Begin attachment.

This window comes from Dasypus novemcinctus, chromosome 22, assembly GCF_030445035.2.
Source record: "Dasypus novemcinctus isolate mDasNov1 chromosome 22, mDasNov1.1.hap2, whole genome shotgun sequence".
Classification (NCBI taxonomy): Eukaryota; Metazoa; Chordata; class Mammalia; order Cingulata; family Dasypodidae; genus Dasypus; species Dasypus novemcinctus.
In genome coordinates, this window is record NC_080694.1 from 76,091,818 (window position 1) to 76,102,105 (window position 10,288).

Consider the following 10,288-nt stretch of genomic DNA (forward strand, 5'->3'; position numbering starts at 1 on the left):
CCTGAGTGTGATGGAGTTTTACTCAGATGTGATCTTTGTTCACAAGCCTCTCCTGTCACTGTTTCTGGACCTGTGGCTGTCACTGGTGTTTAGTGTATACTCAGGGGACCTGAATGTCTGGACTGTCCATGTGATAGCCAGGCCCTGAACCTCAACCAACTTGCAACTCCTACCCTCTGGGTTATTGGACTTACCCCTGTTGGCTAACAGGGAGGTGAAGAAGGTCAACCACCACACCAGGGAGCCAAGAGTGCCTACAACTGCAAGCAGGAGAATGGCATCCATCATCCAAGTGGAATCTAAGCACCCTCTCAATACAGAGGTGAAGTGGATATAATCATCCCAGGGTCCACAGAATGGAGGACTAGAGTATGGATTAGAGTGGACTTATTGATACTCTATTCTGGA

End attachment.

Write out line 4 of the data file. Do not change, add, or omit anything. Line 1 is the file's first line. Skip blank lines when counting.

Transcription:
In genome coordinates, this window is record NC_080694.1 from 76,091,818 (window position 1) to 76,102,105 (window position 10,288).